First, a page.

Prepared Remarks of Secretary Shaun Donovan at a Native Hawaiian Housing Block Grant Announcement
Hale Kalanianaole, 91-5420 Kapolei Parkway, Kapolei, HI
Thank you, Chairman Nahale-a, for that kind introduction.
And thanks to Senator Inouye for his extraordinary leadership over the years on behalf of this state. Indeed, long before Hawaii even was a state, Daniel Inouye was fighting for families on these islands.
And in the wake of the worst economic crisis since the Great Depression, it's a fight that has never been more critical, as we work to ensure that every family can be part of winning the future.
That's why today, I'm proud to announce almost $13 million in new Native Hawaiian Housing Block Grant funding for the next year -- and I'm privileged to join Mr. Jonathan Amano and his family as they move into their new home, funded in part by NHHBG assistance.
For years, the Amanos confronted a problem that so many Hawaiian families face -- access to affordable homes in one of the most expensive housing markets in the country.
For Native Hawaiian families, part of the solution is an opportunity to live on Hawaiian home lands. Indeed, homes on Hawaiian homestead lands often cost half of what they would elsewhere.
And with the ability of Native Hawaiian families to transfer their homeownership rights to a relative with at least 25 percent Hawaiian ancestry, living on the home lands doesn't just make economic sense -- it's an extraordinary opportunity to preserve a unique cultural heritage.
That's why HUD tools like the Native Hawaiian Housing Block Grant program are so important.
With these grants, HUD not only helps build homes and infrastructure on native Hawaiian home lands -- we help prepare responsible families for homeownership with tools like housing counseling and downpayment assistance.
Families like the Amanos, who bought their first home with a down payment of over $57,000 in NHHBG assistance and a 30-year loan financed by the U.S. Department of Agriculture.
With this support, a hard-working carpenter like Jonathan Amano will finally have the opportunity to move with his wife and four children into a good home they can afford.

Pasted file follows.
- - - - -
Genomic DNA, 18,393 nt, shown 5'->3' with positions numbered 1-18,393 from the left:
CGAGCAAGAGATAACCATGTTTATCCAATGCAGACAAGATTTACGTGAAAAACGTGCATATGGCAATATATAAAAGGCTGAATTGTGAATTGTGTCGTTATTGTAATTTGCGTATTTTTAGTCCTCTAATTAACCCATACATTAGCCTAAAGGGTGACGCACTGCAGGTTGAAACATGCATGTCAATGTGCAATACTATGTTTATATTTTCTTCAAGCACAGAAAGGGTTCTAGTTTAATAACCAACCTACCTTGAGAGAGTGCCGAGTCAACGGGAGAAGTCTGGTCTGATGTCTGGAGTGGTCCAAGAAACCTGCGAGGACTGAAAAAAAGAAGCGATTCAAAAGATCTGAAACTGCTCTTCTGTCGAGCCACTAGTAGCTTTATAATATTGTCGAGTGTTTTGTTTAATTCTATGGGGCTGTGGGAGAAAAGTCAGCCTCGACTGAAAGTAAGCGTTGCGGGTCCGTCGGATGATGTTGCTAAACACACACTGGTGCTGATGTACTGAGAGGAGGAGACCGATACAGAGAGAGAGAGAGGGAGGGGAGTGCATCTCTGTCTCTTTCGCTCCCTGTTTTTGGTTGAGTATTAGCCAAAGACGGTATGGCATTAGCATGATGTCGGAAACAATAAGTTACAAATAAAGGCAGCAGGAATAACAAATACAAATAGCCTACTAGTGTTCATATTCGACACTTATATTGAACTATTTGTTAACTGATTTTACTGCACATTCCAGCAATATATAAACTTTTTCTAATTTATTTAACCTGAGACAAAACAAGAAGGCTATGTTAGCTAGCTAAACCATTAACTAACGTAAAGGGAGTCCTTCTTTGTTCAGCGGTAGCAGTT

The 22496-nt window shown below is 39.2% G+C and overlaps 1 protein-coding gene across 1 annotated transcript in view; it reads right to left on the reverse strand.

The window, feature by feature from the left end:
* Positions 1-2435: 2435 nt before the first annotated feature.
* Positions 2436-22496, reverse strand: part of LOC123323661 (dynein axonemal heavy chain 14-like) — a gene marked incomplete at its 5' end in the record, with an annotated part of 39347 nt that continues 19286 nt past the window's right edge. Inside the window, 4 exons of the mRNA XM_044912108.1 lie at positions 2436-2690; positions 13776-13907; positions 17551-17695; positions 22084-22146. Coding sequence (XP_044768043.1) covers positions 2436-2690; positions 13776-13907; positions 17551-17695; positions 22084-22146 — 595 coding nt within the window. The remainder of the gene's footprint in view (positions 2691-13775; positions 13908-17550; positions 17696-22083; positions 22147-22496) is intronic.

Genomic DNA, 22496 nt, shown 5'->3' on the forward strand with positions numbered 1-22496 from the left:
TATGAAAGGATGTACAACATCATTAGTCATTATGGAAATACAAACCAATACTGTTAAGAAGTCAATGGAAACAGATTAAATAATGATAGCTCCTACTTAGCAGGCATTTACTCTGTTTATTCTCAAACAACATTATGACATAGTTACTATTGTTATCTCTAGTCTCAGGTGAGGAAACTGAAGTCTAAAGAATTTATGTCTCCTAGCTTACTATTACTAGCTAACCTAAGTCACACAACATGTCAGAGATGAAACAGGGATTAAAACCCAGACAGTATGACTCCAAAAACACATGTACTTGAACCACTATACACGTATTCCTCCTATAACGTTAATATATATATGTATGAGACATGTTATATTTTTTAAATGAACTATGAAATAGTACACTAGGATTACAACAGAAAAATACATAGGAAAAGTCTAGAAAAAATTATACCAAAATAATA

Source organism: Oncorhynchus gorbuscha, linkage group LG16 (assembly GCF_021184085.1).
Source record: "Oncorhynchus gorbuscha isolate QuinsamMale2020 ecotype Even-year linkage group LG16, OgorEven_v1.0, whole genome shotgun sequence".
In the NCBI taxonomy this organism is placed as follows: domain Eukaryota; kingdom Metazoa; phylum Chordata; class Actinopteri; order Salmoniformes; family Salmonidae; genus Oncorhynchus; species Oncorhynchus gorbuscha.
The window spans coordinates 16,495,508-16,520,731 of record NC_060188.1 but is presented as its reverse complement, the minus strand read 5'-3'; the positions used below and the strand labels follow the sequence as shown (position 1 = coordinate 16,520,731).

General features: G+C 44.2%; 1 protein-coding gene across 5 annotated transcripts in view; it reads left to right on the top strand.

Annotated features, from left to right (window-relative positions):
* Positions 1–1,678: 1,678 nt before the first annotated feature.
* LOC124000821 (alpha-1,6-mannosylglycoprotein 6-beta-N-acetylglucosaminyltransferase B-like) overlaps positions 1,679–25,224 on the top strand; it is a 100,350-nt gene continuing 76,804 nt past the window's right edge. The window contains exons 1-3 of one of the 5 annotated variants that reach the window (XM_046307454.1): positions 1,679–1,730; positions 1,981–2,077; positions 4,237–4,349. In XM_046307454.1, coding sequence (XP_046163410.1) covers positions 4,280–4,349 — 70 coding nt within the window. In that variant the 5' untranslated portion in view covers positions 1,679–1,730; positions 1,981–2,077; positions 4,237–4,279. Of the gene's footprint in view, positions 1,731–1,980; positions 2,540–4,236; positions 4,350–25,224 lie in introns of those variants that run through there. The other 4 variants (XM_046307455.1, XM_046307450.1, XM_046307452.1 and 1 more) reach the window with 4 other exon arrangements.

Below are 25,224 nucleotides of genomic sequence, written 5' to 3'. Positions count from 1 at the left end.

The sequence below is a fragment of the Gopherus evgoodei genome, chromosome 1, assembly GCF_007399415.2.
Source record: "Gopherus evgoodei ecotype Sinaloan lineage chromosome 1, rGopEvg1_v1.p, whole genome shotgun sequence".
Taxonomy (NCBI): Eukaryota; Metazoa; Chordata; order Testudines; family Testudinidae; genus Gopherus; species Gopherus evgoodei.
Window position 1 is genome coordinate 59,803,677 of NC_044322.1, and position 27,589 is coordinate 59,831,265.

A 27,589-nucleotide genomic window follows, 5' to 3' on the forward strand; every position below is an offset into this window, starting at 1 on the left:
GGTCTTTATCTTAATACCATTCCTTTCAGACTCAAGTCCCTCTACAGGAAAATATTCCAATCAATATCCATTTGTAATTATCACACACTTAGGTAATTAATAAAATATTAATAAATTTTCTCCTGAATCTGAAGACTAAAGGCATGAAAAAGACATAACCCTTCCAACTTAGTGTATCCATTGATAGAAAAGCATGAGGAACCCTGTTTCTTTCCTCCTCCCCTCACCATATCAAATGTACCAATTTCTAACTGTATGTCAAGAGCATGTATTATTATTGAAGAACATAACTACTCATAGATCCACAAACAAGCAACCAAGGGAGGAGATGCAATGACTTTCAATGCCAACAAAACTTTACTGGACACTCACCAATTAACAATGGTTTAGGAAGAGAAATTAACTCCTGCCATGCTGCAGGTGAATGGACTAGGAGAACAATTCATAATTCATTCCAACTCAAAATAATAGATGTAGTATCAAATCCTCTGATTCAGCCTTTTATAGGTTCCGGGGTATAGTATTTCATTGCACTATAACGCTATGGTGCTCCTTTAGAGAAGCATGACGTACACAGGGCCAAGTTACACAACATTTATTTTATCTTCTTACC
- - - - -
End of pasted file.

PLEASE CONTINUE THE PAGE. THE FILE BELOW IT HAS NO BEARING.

And with the family's decision to upgrade their cabinets and appliances and install a new photovoltaic solar power system, they'll reduce their energy costs, as well.
But the Amanos are only the latest family to realize their dream of responsible homeownership on the Hawaiian home lands.
Since the program began in 2002 with the steadfast support of Senator Inouye, the Department of Hawaiian Home Lands has used NHHBG grants to build, acquire, and rehab more than 380 homes -- along with providing critical services like homebuyer education and housing counseling to more than 600 low-income Native Hawaiian families.
Thanks to today's funding announcement and the support the Obama Administration has provided the program these last several years, more families will have the same opportunity.
In addition to the nearly $13 million HUD is providing this fiscal year, last year we invested $12.6 million in the NHHBG program -- the highest two funding levels in history.
And that's on top of the more than $10 million in NHHBG funding we provided through President Obama's Recovery Act, which is supporting remarkable developments like the Kaupuni Village, the first affordable housing development in the country to be certified platinum by the LEED green building rating system.
As all this work demonstrates, our commitment to supporting affordable housing on the Hawaiian home lands is stronger than ever.
And with President Obama's leadership, and partners like Senator Inouye, it's a commitment that will not flag.
That's why I'm so pleased to be with you all today. And to the Amano family -- congratulations on your new home.
|Content Archived: February 23, 2017|